Does Being Overweight Cause Low T, or Is It the Other Way Around?—The Cycle of Male Hormonal Imbalance
Obesity is recognized by many medical experts as the most effective predictor of low testosterone in men, with obesity and poor hormonal balance frequently co-occurring to produce a state of poor health that significantly reduces their quality of life.
This correlation that exists between being overweight and the presence of low testosterone leads many to wonder:
“Does being overweight cause my Low T and my miserable symptoms, or does Low T cause me to be overweight and suffer the health risks that come with obesity?”
The answer is yes… To both questions. As with most health issues involving hormone balance, the problem is somewhat complex.
Does Being Overweight Cause Low T—What the Research Tells Us
The first thing that research tells us is that these conditions, obesity and chronic hypogonadism (the medical term for low testosterone), often come together as an unfortunate package deal. Data from both large-scale epidemiological studies and small population-based research studies suggest rates of co-occurring obesity and low testosterone to be somewhere between 45.0–57.5%—a significant number.
To take that a step further, population-based studies have found obesity to be the single most important factor indicating the likelihood of low testosterone.
Similarly, testosterone deficiency can cause rapid weight gain, commonly observed in men who can no longer produce testosterone naturally, such as men being treated with androgen deprivation therapy for prostate cancer.
Two Factors in a Self-Perpetuating Problem
“Does being overweight cause Low T?”
The answer isn’t a neat “yes-or-no,” but medical professionals have come to recognize that obesity and Low T are intertwined in a self-perpetuating cycle. Each condition significantly worsens the other.
Low T results in inefficient production of lean muscle mass by your body, and more fat tissue is produced instead.
Adipose (fat) tissue functions as an estrogen-producing organ, and the resulting estrogen-heavy balance in your system effectively drives down the levels of testosterone available for your body to use.
Whether the initial weight gain was caused initially by low testosterone or whether the low testosterone was brought on by excess weight gain, the result is a cycle of ill health—a damaging downward spiral that’s difficult to break out of.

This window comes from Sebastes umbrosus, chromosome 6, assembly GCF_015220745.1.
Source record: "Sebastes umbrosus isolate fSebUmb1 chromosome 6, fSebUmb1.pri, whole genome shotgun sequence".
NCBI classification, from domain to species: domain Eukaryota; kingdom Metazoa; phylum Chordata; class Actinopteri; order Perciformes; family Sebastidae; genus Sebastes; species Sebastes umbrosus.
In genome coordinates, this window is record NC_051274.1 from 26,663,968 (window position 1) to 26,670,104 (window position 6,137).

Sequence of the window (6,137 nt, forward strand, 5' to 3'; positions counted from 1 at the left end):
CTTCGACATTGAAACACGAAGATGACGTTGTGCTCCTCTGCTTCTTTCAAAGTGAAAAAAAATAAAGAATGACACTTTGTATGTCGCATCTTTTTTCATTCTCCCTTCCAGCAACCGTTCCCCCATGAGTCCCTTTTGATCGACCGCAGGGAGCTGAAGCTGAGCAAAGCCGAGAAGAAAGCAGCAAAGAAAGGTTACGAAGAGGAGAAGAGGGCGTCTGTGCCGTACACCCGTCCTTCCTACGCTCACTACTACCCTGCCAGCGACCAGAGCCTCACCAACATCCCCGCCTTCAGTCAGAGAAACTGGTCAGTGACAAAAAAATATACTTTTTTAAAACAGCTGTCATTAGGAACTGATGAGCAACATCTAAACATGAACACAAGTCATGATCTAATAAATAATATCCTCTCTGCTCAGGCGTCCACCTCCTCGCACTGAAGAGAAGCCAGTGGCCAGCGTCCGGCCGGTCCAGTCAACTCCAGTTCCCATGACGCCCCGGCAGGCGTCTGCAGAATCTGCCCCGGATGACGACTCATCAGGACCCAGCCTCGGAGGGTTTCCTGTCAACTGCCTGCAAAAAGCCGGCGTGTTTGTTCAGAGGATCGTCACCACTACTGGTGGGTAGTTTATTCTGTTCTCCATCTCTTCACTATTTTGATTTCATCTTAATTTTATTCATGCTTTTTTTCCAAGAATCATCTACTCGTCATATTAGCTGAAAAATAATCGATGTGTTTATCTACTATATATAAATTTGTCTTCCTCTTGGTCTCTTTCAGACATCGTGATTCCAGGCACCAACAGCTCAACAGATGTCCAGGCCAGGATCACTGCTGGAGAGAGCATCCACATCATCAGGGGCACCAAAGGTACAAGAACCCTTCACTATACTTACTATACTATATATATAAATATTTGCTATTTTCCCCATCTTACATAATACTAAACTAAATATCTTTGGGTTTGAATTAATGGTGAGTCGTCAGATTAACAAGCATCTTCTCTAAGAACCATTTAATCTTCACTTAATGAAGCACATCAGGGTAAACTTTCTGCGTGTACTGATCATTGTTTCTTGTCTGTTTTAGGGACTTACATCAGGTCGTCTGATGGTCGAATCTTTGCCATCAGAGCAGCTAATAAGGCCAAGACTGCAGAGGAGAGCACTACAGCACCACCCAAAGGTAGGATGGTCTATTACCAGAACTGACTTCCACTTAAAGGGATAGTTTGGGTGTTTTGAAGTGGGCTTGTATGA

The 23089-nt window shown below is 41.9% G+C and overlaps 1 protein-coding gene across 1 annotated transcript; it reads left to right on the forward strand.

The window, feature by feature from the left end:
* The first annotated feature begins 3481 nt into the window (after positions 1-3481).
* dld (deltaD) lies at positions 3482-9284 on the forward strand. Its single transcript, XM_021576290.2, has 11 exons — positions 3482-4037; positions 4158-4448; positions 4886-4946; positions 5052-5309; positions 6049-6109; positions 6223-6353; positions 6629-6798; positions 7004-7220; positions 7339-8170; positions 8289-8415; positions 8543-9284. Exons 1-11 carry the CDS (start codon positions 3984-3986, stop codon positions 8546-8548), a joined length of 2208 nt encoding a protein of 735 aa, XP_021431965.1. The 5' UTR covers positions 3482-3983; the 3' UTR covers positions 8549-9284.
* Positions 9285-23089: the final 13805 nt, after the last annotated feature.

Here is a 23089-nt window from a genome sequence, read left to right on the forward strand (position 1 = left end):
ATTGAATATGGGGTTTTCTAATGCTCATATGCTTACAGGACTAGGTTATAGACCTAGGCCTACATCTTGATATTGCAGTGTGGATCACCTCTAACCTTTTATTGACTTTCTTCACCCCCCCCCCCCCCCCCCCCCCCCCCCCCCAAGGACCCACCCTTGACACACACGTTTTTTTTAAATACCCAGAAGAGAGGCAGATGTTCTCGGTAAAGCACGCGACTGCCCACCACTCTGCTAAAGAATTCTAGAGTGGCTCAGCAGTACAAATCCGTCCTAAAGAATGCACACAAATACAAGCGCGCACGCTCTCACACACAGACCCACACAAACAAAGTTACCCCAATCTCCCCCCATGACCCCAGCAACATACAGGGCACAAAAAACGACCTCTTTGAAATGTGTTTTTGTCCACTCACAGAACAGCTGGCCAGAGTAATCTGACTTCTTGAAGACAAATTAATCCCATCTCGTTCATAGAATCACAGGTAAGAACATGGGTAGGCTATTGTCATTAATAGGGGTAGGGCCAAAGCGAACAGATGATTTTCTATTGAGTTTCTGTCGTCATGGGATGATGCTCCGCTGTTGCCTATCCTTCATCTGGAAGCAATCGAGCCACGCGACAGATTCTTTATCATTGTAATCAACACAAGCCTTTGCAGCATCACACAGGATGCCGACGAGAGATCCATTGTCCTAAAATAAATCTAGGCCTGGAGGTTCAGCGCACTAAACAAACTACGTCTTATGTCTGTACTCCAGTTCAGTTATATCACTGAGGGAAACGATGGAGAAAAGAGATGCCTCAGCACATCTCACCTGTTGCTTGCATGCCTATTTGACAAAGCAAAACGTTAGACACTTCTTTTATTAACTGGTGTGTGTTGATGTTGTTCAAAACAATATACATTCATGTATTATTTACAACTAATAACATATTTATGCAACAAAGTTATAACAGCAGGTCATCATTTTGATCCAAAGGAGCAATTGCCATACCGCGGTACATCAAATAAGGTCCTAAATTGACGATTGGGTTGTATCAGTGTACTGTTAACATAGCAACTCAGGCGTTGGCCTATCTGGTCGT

Men trapped in this conundrum typically find that no matter how hard they exercise or how strictly they monitor what they eat and drink, they continue to gain more weight as they age. They feel less and less like themselves as the symptoms of Low T set in.
Being Overweight and Having Low T: The Solution
The answer to this critical health problem that affects so many men is to break the cycle.
If you’ve found yourself in this situation, there are 2 options available:
- Significant weight loss that will drive up the balance of available testosterone to a healthier level
- Restoring testosterone levels through Testosterone Replacement Therapy (TRT) to stimulate the body to produce more lean muscle and less fat tissue
The first option is difficult, because many men are unable to maintain the lifestyle changes—the rigorous diet and exercise—required to lose the amount of weight needed to improve their hormonal balance. Weight is often quickly regained, leaving men exactly where they started.
Furthermore, even sustained weight loss doesn’t guarantee that natural testosterone production will improve enough to have a noticeable impact.
Restoring and maintaining testosterone levels to normal through a regimented TRT program is likely a more feasible and effective way to treat obesity, break the cycle, and reduce the risk of associated life-threatening illnesses than lifestyle changes alone.
Learn more about the benefits of TRT and the specific treatment methods we use at Testosterone Centers of Texas in our comprehensive guide that answers the most common questions and provides the facts about the treatment of low testosterone.
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